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Download Men at Arms: The Play (Discworld Series) eBook

by Stephen Briggs,Terry Pratchett

Download Men at Arms: The Play (Discworld Series) eBook
ISBN:
0552144320
Author:
Stephen Briggs,Terry Pratchett
Category:
Dramas & Plays
Language:
English
Publisher:
Transworld Publishers (January 1, 2000)
Pages:
182 pages
EPUB book:
1219 kb
FB2 book:
1688 kb
DJVU:
1515 kb
Other formats
rtf docx mbr lrf
Rating:
4.1
Votes:
931


Biography for Stephen Briggs Terry Pratchett is fifty and lives behind a keyboard in Wiltshire, where he answers letters in a desperate attempt to find time to write

Biography for Stephen Briggs Terry Pratchett is fifty and lives behind a keyboard in Wiltshire, where he answers letters in a desperate attempt to find time to write. He used to grow carnivorous plants but now they've taken over the greenhouse and he avoids going in. He feels it may be time to get a life, since apparently they're terribly useful. Carpe Jugulum is the twenty-third novel in his phenomenally successful Discworld series. Biography for Terry Pratchett Terry Pratchett is one of the most popular authors writing today.

Part of Discworld series by Terry Pratchett

Part of Discworld series by Terry Pratchett. 1 2 3 4 5 6 7 8 9 10 11 12 13 14 15 16 17 18 19 20 21 22 23 24 25 26 27 28 29 30 31 32 33 34 35 36 37 38 39 40 41 42 43 44 45 46 47. Page 1. Corporal Carrot, Ankh-Morpork City Guard (Night Watch), sat down in his nightshirt, took up his pencil, sucked the end for a moment, and then wrote: 'Dearest Mume and Dad, 'Well here is another fine Turnup for the Books, for I have been made Corporal!! It means another Five Dollars a month plus also I have a new jerkin with, two stripes upon it as well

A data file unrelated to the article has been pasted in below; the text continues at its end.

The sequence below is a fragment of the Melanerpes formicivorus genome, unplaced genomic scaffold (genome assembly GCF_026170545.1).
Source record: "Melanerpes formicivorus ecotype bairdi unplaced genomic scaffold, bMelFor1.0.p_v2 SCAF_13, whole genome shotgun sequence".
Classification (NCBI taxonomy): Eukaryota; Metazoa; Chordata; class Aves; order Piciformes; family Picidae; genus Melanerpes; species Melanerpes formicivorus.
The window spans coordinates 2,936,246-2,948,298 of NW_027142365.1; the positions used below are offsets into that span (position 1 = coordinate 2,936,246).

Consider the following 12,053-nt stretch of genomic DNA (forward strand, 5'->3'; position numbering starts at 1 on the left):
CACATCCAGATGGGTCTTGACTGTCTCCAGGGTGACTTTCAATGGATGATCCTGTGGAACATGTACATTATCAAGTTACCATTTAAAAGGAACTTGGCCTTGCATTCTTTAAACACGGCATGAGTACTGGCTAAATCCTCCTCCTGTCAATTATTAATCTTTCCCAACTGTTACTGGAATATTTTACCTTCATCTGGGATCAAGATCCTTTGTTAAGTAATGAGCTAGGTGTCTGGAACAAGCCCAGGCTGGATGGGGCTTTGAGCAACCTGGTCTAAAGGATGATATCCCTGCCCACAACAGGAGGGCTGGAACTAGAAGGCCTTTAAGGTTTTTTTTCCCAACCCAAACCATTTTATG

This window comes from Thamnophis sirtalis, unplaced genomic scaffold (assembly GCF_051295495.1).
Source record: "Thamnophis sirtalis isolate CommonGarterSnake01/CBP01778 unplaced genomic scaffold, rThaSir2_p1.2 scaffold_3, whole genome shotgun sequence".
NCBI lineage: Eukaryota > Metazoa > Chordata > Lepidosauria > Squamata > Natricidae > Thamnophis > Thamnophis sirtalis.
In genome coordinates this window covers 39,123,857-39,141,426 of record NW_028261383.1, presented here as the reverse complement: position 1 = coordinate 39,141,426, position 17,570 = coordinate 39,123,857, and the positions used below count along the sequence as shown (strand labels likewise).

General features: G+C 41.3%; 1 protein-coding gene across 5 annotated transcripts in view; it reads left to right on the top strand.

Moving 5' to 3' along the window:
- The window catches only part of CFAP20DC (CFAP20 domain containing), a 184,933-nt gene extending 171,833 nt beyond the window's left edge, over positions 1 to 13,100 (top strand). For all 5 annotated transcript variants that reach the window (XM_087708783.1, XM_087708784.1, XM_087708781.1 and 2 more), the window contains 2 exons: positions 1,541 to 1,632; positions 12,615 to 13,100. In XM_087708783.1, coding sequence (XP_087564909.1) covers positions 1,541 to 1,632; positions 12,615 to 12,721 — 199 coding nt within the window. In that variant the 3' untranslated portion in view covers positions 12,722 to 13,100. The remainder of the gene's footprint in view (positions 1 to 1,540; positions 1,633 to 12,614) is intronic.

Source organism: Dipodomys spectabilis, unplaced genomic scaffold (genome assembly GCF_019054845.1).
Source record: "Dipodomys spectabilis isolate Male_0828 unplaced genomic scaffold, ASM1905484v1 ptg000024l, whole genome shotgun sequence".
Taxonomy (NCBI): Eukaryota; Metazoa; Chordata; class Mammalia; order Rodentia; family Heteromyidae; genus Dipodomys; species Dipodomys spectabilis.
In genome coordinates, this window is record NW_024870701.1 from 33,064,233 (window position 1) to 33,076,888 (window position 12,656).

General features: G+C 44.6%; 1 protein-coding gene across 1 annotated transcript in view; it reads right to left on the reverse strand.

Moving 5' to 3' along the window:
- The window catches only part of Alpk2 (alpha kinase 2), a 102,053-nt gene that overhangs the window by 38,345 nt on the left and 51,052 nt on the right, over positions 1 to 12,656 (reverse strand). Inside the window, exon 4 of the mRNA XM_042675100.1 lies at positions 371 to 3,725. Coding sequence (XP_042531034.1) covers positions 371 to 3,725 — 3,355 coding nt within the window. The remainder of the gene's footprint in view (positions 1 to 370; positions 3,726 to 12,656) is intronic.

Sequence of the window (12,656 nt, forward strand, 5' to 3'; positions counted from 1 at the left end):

Biography for Terry Pratchett Terry Pratchett is one of the most popular authors writing today. He was appointed OBE in 1998.

Biography for Terry Pratchett Terry Pratchett is one of the most popular authors writing today. He lives behind a keyboard in Wiltshire and says he 'doesn't want to get a life, because it feels as though he's trying to lead three already'. He is the author of the phenomenally successful Discworld series and his trilogy for young readers, The Bromeliad, is scheduled to be adapted into a spectacular animated movie. His first Discworld novel for children, THE AMAZING MAURICE AND HIS EDUCATED RODENTS, was awarded the 2001 Carnegie Medal.